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  BIP: 322
  Layer: Applications
  Title: Generic Signed Message Format
  Author: Karl-Johan Alm <>
  Comments-Summary: No comments yet.
  Status: Draft
  Type: Standards Track
  Created: 2018-09-10
  License: CC0-1.0

Table of Contents


A standard for interoperable signed messages based on the Bitcoin Script format, either for proving fund availability, or committing to a message as the intended recipient of funds sent to the invoice address.


The current message signing standard only works for P2PKH (1...) invoice addresses. We propose to extend and generalize the standard by using a Bitcoin Script based approach. This ensures that any coins, no matter what script they are controlled by, can in-principle be signed for. For easy interoperability with existing signing hardware, we also define a signature message format which resembles a Bitcoin transaction (except that it contains an invalid input, so it cannot be spent on any real network).

Additionally, the current message signature format uses ECDSA signatures which do not commit to the public key, meaning that they do not actually prove knowledge of any secret keys. (Indeed, valid signatures can be tweaked by 3rd parties to become valid signatures on certain related keys.)

Ultimately no message signing protocol can actually prove control of funds, both because a signature is obsolete as soon as it is created, and because the possessor of a secret key may be willing to sign messages on others' behalf even if it would not sign actual transactions. No signmessage protocol can fix these limitations.

Types of Signatures

This BIP specifies three formats for signing messages: legacy, simple and full. Additionally, a variant of the full format can be used to demonstrate control over a set of UTXOs.


New proofs should use the new format for all invoice address formats, including P2PKH.

The legacy format MAY be used, but must be restricted to the legacy P2PKH invoice address format.


A simple signature consists of a witness stack, consensus encoded as a vector of vectors of bytes, and base64-encoded. Validators should construct to_spend and to_sign as defined below, with default values for all fields except that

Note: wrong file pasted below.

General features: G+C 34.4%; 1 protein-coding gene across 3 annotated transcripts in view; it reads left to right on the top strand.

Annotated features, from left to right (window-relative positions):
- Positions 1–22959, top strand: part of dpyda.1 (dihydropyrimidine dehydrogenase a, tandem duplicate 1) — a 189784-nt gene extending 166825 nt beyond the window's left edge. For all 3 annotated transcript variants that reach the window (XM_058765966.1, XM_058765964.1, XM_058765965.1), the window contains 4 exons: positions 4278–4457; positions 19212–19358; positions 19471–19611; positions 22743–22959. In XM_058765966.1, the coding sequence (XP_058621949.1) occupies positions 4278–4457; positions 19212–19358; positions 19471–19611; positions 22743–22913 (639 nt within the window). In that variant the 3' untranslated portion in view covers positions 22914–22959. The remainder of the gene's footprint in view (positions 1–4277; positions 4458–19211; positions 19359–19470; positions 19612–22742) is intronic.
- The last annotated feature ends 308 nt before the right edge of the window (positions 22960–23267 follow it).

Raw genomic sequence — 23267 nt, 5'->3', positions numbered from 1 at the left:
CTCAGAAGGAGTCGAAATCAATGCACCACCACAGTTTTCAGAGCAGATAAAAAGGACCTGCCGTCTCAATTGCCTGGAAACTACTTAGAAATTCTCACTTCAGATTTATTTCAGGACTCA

• message_hash is a BIP340-tagged hash of the message, as specified below
  • message_challenge in to_spend is set to the scriptPubKey being signed with
  • message_signature in to_sign is set to the provided simple signature.
and then proceed as they would for a full signature.


Full signatures follow an analogous specification to the BIP-325 challenges and solutions used by Signet.

Let there be two virtual transactions to_spend and to_sign.

The to_spend transaction is:

    nVersion = 0
    nLockTime = 0
    vin[0].prevout.hash = 0000...000
    vin[0].prevout.n = 0xFFFFFFFF
    vin[0].nSequence = 0
    vin[0].scriptSig = OP_0 PUSH32[ message_hash ]
    vin[0].scriptWitness = []
    vout[0].nValue = 0
    vout[0].scriptPubKey = message_challenge

where message_hash is a BIP340-tagged hash of the message, i.e. sha256_tag(m), where tag = BIP0322-signed-message, and message_challenge is the to be proven (public) key script.

The to_sign transaction is:

    nVersion = 0 or as appropriate (e.g. 2, for time locks)
    nLockTime = 0 or as appropriate (for time locks)
    vin[0].prevout.hash = to_spend.txid
    vin[0].prevout.n = 0
    vin[0].nSequence = 0 or as appropriate (for time locks)
    vin[0].scriptWitness = message_signature
    vout[0].nValue = 0
    vout[0].scriptPubKey = OP_RETURN

A full signature consists of the base64-encoding of the to_sign transaction in standard network serialisation.

Full (Proof of Funds)

A signer may construct a proof of funds, demonstrating control of a set of UTXOs, by constructing a full signature as above, with the following modifications.

  • message_challenge is unused and shall be set to OP_TRUE
  • Similarly, message_signature is then empty.